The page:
What do directors do in cartoons, again?
Well, one thing they do is draw energy sketches for the artists they hand out scenes to. That's how we get some of our own style into the pictures.
These are some "energy sketches" - coined by Milt Gray for the kind of quick sketches directors give to their artists. These are from a sequence of Life Sucks called "Ren Cuts Stimpy". Ren is trying to make Stimpy realize that life is full of ugly, not happy, so he keeps flinging hurt words from his evil sharp lips at him. Each time he tosses a word like "famine" or "genocide" at Stimpy, it slices a little piece of blessed innocence out of him.
The better the artist I'm handing out to, the rougher my sketches can be. Below is a Nick Cross drawing more finished after he and I would talk out a scene and each do rough energy sketches. Then he would take them and do tighter versions like this.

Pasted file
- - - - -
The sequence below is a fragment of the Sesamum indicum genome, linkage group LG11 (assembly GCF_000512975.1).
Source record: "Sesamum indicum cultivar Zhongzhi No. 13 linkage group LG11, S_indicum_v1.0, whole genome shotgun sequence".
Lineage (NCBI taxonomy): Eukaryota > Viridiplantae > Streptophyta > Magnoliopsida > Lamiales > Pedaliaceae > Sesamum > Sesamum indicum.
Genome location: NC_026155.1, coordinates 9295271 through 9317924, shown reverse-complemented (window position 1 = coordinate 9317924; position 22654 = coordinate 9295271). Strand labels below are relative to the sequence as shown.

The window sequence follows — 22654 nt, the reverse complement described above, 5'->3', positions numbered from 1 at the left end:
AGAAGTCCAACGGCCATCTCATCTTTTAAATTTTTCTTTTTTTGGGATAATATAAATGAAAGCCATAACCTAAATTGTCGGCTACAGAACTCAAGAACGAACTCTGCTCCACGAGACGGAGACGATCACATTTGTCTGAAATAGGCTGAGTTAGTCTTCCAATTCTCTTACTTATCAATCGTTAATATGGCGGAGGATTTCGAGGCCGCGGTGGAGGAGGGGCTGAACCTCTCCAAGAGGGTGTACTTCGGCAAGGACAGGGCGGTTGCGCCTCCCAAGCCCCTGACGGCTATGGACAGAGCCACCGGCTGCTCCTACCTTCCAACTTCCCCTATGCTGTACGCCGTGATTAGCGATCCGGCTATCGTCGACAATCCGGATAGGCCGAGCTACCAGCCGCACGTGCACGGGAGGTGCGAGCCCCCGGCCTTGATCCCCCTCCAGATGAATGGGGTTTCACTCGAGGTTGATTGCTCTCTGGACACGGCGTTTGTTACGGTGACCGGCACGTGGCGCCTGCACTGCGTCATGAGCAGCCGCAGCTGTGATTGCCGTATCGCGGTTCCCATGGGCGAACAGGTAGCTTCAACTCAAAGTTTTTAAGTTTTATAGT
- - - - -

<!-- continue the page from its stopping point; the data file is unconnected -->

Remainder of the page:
I'm gonna put up more of Nick's drawing from this sequence later.
This is the section as written in the premise from "Life Sucks":
Later at home, Stimpy prays to Cat Jesus (a cat crucifix on the bedroom wall). “Dear Cat Jesus, I don’t understand. I thought all the life you created was happy and wonderful, but underneath it all, there’s nothing but pain and suffering!” Cat Jesus speaks: “Well, at least I don’t feel any of it!”
Stimpy mopes around the house, depressed. Ren follows him, talking about history and war, pestilence, famine, genocide and disease. Stimpy refuses to listen any more. He shoves Ren aside and plops down in front of the TV to watch his favorite show: Andy Griffith. He whistles the theme song and starts to cheer up. He especially loves Floyd the Barber and rocks back and forth with glee during all the Floyd scenes.
Stimpy gets Ren back by telling him what his favorite cartoon is, and the word slices his nipple in 2. The detail at the right is where I try to figure out how to draw a convincing nipple split.
You won't find "energy sketches" in the Filmation work flow chart.